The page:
“The way the whole story was managed, In my view, still leaves some big questions as for any future government intervention on regulated businesses,” Lorenzo Codogno, former chief economist of the Italian treasury and currently of LC Macro Advisors, wrote In a note.
The government “disregarded the risk of undermining the rule of law and producing long-lasting consequences on doing business In Italy.”
The original agreement, posted by the government on its website, also calls for a reduction of tolls, as well as a considerable program of investment and maintenance of the highways.
The government may not have counted on the fact that such factors — along with the company’s debt of more than 9 billion euros, and drastically decreased profitability this year because of the monthslong lockdown and reduced traffic on Italian highways — make Autostrade less appealing to investors, some experts said.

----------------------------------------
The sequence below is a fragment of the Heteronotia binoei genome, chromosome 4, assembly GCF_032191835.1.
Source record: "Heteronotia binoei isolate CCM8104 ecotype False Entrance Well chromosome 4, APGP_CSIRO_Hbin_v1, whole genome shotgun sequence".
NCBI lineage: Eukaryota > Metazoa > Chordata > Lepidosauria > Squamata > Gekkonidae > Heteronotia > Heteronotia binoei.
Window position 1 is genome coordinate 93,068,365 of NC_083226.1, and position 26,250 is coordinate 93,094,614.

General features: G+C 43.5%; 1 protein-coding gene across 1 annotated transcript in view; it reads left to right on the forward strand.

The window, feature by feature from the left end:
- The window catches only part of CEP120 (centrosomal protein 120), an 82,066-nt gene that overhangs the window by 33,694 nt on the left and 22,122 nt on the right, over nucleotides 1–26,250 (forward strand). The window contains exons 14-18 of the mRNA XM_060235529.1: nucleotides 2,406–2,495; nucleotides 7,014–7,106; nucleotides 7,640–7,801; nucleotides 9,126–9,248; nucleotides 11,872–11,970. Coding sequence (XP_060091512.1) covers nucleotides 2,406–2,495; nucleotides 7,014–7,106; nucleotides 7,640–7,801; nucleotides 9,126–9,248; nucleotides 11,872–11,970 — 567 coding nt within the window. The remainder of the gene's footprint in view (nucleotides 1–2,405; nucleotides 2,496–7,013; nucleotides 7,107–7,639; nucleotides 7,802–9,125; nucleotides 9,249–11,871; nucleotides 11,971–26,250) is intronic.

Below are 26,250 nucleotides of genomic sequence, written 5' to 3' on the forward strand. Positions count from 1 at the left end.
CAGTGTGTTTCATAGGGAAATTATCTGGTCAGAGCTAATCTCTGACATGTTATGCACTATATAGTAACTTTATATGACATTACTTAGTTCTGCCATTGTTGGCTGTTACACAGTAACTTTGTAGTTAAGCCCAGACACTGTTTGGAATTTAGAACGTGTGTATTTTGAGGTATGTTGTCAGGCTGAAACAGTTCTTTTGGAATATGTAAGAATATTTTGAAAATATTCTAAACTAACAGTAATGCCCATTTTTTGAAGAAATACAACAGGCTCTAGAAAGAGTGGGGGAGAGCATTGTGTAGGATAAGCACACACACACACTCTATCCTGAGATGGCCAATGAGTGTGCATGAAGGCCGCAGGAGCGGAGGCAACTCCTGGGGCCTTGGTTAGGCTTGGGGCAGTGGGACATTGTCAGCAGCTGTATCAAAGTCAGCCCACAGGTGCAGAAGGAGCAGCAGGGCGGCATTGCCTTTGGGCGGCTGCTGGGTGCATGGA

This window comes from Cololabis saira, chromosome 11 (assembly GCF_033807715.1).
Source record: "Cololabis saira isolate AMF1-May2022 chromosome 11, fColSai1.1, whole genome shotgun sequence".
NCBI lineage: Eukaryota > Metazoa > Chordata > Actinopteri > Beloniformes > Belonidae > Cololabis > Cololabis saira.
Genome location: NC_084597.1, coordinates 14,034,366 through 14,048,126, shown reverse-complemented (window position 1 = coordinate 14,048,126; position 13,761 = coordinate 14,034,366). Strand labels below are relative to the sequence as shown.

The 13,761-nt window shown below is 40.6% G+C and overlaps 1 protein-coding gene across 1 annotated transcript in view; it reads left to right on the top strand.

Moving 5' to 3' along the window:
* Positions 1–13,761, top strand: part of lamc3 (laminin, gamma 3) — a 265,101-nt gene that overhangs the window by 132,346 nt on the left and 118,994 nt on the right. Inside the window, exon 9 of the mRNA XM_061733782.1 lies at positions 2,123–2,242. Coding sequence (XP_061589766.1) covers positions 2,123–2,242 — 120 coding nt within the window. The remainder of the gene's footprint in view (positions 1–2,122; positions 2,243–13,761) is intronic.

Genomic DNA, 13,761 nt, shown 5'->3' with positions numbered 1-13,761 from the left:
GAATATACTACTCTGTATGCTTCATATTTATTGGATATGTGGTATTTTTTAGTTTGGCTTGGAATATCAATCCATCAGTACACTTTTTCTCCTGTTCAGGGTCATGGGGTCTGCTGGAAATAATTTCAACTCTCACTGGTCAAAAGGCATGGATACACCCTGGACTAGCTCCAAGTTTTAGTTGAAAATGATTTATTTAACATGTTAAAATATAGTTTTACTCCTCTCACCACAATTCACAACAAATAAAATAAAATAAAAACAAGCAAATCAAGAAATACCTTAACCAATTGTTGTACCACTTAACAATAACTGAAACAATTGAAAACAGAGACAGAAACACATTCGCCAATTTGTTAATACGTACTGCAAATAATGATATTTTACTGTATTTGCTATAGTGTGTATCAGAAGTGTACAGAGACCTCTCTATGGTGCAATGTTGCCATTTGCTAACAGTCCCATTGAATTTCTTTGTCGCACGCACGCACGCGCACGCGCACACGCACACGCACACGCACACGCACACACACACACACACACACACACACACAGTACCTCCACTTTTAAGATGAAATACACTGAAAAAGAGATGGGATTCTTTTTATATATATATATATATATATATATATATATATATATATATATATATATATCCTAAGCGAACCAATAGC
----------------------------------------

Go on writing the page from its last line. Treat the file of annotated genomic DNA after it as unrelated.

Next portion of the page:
“It’s clear that the Autostrade that the state will own is the different from the one when the Benettons were inside,’’ said Giuliano Fonderico, professor of administrative law at Luiss Guido Carli University In Rome.
He added that it wasn’t clear whether the government, through the state-owned lender that will take the majority stake In the company, had the management skills to guide such a complex company. “It’s a legitimate question to ask,” he said.
“There’s this idea that highways are a chicken that lays golden eggs regardless of who manages them, but I think they’ll find that it’s more complex to manage,” Mr. Fonderico said.